So that is background to what I need to say tonight. Ever since he died, as I said, my life has been out of sync. It’s as if someone took the carpet of my life, snatched it out from under me, shook it hard, but never put it back down. And now everything’s out of place. I don’t think I’ve ever breathed the same again, or had the same carefree moments I must have once had. It’s as if I’m climbing a mountain every day, and swimming an ocean at night. I do not rest. I never stop thinking. I never really relax. My nervous system has had an almost fatal blow, and to some degree has shorted out. I’m a mess. Mentally and physically. (But sometimes I hide it well.)

I thought initially that I would have to keep my mom alive. I thought that I was responsible for her happiness, for her health, and for everything in her life. I tried to be what I could not ever be–(Sam), (and also God.) But there was only one Sam, and surely only one God. And I was just Lonnette.

Counseling helped me through a great deal of that kind of thinking, and though I may still think that way occasionally, I understand that those perceptions are flawed. I fluctuate between hyper-vigilance, and trying not to care so much.

My daughter had provided all the drama that was needed, from the time we adopted her at 3, until she left our home at 18, and at the time of Sam’s death, I was already starring in “The Diary of A Mad Mother.” I thought my stress level had already peaked. (Boy was I wrong.)

So here I am. I’ve been given 5 weeks to lose 8 pounds, or go on the needle for my diabetes. My blood sugars have been too high for over a year now. (Maybe two.) My mom and my bio dad (Lonnie) both turned out to be Type 2 diabetics (mid-life) on the needle. So I am exercising, eating right, and praying, and nothing seems to be working. My body fights like a warrior to hold onto this extra weight, and of course, no one will believe that I am doing all I can. (However, my husband (who is an attorney) said that he will send a sworn affidavit with me to my next doctor’s appointment. 🙂

How do I feel about all this? Fearful. Lonely. I know what diabetes does to a person. I have watched it ravage my mom year after year. I also know what it’s like to go low. It is frightening, and many people don’t even get the warning signs (my mom doesn’t) and they die…alone. More than the needle–that’s what I’m afraid of. Going low all the time like my mom.

My husband has always been there for me whenever I’ve been sick. He has nursed me through many illnesses. But diabetes is different. It just is. Anyone close to you needs to really understand it, and I confess that for many years I did not know as much as I should. There has been a tendency for both of us to be in denial. My diabetes was not diagnosed in the usual way, and we were not convinced (for many years) that I even had it. (And I did not act like I did.) Now we cannot deny it anymore, and I just don’t know if he realizes how scary this is for me. I just don’t want my life to change forever, which is what I see happening, if I go on the needle. But if I don’t get the blood sugar under control, this hideous disease will do its dirty deeds, and life will also change forever that way. I am so willing to do whatever I need to do to avoid being on insulin, but nothing seems to work. I feel hopeless at times. I guess with all the other stress in my life, this has been the last straw.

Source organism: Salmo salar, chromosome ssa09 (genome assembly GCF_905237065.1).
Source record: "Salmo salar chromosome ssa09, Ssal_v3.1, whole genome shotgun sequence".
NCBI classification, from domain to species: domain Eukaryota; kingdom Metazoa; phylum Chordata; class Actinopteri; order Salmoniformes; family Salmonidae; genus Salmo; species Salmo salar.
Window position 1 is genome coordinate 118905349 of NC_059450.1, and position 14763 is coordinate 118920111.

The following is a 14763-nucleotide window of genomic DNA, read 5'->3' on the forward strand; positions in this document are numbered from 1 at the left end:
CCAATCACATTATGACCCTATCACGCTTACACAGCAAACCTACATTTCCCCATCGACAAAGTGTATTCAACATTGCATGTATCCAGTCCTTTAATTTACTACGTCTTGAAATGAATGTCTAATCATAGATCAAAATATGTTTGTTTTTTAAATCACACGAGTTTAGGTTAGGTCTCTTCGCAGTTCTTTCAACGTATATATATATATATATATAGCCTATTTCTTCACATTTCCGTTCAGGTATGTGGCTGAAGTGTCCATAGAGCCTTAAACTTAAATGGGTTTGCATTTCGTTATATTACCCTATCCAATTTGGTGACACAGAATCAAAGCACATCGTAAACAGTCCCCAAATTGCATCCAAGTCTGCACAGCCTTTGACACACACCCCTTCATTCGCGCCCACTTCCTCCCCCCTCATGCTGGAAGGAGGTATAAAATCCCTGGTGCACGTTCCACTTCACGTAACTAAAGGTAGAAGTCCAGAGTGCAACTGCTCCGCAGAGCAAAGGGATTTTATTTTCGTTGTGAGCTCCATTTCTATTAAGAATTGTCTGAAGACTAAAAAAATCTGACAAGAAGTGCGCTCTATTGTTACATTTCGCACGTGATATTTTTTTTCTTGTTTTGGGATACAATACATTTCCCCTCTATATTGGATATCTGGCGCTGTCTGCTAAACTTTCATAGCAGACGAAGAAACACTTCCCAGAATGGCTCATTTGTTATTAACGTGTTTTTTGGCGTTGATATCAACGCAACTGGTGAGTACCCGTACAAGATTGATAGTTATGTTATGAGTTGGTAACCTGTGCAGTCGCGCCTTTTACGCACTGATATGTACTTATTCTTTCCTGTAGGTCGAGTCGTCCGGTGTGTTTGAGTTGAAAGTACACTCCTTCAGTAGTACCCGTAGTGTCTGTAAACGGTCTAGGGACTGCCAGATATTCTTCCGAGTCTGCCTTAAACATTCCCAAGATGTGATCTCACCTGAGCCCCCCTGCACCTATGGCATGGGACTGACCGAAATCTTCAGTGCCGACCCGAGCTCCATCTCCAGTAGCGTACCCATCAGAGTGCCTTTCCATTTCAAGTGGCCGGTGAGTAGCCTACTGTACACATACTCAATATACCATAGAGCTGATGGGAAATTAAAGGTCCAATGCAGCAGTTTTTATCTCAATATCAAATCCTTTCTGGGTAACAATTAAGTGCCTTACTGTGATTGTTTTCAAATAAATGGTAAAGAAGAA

So there, I’ve said it. Stress just adds to health complications. I have been under horrific stress for as long as I can remember, and I’m just weary. Just plain old weary. Waiting for the other shoe to drop. (Don’t know where that saying comes from.)

There is nowhere I can turn–except to God. I cry out to you Jesus…

Please read other articles that I have written here:

http://www.associatedcontent.com/user/109497/lonnette_harrell.html

Advertisements

One Comment

  1. I pray that you are wholly healed and never have to look back.


Leave a Reply

Fill in your details below or click an icon to log in:

WordPress.com Logo

You are commenting using your WordPress.com account. Log Out / Change )

Twitter picture

You are commenting using your Twitter account. Log Out / Change )

Facebook photo

You are commenting using your Facebook account. Log Out / Change )

Google+ photo

You are commenting using your Google+ account. Log Out / Change )

Connecting to %s

%d bloggers like this: